ZPIC Audits Should Provide a Pause for Your Agency
Posted On: July 2nd, 2012
Regulatory Advisor, McKesson
Are your documentation and billing processes up to date? We know that the day-to-day running of your agency can be a challenge, and it seems that a break to look at longer-term issues never happens.
But as CMS finalizes the network of Zone Program Integrity Contractors (ZPICs) that are charged with uncovering fraud, waste and abuse, you need to make some time to ensure that your agency’s practices are in order.
The Recovery Audit Contractors (RACs) that you’re already familiar with deal with some issues of fraud. However, their primary mission is to make recommendations to reduce improper future payments to Medicaid. Suspected instances of fraud are reported to CMS. During the 2011 fiscal year, Medicare fee-for-service RACs collected almost $800 million in overpayments. In the first half of fiscal year 2012, nearly $1 billion has been collected from fee-for-service Medicare.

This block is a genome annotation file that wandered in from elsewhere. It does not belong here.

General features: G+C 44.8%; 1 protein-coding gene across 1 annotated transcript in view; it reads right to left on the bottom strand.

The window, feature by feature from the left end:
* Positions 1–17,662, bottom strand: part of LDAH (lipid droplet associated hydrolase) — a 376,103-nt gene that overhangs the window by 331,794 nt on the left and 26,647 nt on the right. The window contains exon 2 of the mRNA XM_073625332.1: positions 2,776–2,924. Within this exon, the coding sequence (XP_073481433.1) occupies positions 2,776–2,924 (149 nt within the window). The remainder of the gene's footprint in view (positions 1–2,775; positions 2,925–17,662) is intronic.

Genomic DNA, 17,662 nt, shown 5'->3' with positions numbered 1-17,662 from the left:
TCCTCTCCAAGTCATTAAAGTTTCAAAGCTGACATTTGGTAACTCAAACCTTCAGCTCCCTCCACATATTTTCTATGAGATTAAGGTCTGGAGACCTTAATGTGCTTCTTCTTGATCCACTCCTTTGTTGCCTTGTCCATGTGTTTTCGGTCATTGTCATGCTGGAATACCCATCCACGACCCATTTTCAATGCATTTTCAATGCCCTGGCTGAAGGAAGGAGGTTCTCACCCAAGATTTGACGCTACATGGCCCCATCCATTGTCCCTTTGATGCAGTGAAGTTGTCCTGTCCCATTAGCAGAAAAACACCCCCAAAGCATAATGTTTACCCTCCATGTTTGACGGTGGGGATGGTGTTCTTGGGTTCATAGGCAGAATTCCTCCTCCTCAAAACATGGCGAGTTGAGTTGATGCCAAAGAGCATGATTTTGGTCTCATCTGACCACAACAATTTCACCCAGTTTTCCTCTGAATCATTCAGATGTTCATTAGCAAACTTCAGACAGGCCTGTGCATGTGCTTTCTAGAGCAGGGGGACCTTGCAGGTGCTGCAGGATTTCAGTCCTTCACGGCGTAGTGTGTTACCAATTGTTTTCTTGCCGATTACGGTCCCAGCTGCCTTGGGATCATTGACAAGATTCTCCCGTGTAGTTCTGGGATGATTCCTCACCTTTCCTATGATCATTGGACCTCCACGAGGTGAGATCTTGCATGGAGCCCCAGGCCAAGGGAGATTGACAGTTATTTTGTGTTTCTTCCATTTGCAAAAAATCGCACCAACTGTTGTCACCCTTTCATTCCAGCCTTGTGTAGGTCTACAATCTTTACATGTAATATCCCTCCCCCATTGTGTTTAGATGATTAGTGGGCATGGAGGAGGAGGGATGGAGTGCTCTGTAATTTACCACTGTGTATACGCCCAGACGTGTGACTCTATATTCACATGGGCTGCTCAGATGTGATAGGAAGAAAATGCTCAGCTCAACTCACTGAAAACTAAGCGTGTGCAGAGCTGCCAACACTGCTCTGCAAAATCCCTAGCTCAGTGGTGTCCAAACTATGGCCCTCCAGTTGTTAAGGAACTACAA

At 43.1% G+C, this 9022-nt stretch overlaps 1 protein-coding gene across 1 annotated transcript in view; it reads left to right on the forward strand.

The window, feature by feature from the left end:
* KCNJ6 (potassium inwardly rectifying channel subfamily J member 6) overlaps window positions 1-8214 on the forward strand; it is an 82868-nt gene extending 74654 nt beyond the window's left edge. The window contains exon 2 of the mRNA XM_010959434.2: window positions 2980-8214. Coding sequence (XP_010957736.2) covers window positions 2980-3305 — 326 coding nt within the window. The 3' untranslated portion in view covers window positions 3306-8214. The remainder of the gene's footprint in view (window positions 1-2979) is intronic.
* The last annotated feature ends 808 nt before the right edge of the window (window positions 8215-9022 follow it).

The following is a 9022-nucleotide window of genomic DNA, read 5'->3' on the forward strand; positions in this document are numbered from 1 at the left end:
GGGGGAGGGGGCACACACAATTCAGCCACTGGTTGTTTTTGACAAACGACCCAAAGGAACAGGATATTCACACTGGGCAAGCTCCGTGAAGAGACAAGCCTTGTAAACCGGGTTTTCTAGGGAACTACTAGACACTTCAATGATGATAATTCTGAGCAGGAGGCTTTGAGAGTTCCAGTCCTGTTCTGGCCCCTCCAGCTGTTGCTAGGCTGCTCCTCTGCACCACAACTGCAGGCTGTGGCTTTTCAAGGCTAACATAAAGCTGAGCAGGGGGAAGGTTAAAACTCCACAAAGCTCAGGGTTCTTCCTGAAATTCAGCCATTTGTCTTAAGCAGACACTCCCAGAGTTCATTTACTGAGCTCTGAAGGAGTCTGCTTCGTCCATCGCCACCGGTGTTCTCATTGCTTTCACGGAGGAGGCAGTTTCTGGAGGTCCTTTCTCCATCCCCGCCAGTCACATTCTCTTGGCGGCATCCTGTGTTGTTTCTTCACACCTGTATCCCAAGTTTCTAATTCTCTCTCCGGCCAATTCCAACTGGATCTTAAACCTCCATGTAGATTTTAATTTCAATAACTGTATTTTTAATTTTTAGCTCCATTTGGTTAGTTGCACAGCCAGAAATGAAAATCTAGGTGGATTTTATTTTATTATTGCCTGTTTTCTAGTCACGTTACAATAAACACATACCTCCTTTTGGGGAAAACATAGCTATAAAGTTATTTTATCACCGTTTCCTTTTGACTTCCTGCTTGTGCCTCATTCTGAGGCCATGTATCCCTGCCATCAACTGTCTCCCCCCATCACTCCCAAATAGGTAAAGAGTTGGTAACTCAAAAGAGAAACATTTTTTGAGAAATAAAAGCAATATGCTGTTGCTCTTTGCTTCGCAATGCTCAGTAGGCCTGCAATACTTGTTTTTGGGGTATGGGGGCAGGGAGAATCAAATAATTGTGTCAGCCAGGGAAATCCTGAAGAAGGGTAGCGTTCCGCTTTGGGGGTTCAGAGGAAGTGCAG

ZPICs are focused on the detection, prevention and recovery of fraud, waste or abuse to maintain the integrity of the industry. There is not much gray area between the honest mistakes that any agency can make and activities that are designed to defraud government payers. I know that the vast majority of agencies (like yours, I’m sure) have no intention of defrauding the government. But there are enough bad apples out there to make these enforcement efforts worthwhile for CMS.
According to testimony before Congress, the ZPICs that have been established saved $208 million during 2011 by denying improper claims before they were paid. Another $27 million in overpayments also was recovered.
Home care documentation is more critical than ever to ensure that your clinicians are following proper guidelines and delivering care at the right time and in the right manner to receive payment from Medicare and Medicaid.
But having home health software isn’t enough to keep the auditors at bay. From time to time, you need to assemble your management team and consider these questions:
- Are we meeting the expectations of payers and patients?
- Is each step in the intake, care and billing process necessary and valuable to the patient and the agency? What needs to be re-evaluated, changed, scrapped or tweaked?
- Are we following our own policies and procedures?
- Where is the industry going, and is our agency going in the same direction?
If you haven’t thought about these questions recently, the rise of ZPIC audits should provide the impetus you need to start thinking about them.